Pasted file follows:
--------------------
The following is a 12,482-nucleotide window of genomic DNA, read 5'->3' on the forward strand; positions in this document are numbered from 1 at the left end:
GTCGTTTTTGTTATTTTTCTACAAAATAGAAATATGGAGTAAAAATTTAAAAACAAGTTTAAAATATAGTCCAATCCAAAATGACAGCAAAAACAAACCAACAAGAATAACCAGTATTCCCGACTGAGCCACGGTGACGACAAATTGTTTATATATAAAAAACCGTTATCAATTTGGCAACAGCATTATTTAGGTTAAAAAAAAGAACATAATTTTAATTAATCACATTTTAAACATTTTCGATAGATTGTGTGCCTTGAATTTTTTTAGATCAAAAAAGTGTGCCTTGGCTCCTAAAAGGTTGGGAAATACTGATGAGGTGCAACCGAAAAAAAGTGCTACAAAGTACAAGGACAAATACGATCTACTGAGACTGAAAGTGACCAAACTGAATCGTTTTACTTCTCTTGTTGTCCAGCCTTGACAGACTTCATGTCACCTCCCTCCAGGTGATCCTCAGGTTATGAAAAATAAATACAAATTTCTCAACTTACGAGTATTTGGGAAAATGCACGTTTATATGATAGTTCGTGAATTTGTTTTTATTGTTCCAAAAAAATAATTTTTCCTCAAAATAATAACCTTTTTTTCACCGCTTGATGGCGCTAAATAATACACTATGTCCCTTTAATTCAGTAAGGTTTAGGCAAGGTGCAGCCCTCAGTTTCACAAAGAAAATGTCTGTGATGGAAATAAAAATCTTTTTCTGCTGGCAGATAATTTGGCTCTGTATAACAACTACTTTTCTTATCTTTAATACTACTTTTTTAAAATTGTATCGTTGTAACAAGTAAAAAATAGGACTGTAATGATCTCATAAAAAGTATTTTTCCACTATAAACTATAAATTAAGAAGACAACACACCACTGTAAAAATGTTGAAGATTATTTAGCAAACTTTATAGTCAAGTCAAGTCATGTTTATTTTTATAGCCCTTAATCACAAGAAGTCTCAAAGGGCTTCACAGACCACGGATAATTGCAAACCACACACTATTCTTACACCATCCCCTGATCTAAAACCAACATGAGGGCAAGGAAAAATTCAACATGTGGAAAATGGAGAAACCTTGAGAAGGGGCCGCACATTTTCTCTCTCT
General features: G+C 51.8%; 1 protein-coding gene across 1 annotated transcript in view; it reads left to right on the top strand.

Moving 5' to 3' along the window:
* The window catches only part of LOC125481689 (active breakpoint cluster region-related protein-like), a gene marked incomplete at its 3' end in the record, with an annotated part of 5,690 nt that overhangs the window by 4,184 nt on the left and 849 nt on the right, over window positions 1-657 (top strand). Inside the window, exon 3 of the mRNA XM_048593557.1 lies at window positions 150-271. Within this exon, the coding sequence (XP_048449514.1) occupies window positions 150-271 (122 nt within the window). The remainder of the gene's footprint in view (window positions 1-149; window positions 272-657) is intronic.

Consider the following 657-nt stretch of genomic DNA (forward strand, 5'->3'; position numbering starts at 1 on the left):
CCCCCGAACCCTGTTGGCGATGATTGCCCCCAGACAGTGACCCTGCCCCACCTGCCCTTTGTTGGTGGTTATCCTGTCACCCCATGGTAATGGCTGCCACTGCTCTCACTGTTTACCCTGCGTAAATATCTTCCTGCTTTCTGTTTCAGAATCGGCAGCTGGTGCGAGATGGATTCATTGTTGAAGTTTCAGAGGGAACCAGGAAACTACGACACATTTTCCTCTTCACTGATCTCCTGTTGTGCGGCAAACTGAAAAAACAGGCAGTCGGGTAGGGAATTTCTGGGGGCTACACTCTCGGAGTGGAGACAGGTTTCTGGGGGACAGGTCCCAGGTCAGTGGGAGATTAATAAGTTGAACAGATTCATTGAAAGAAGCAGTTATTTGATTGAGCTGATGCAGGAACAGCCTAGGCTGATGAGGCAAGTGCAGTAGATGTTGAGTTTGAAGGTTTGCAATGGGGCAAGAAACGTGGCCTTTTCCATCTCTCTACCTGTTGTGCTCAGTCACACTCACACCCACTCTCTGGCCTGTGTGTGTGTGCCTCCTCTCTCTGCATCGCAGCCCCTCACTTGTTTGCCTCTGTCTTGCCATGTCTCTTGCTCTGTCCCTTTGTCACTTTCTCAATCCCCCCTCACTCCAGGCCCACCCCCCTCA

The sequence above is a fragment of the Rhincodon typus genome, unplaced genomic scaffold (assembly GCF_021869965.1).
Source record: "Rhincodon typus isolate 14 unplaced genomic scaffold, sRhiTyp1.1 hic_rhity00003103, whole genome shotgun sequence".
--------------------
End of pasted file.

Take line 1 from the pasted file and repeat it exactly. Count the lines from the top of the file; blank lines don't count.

The following is a 12,482-nucleotide window of genomic DNA, read 5'->3' on the forward strand; positions in this document are numbered from 1 at the left end: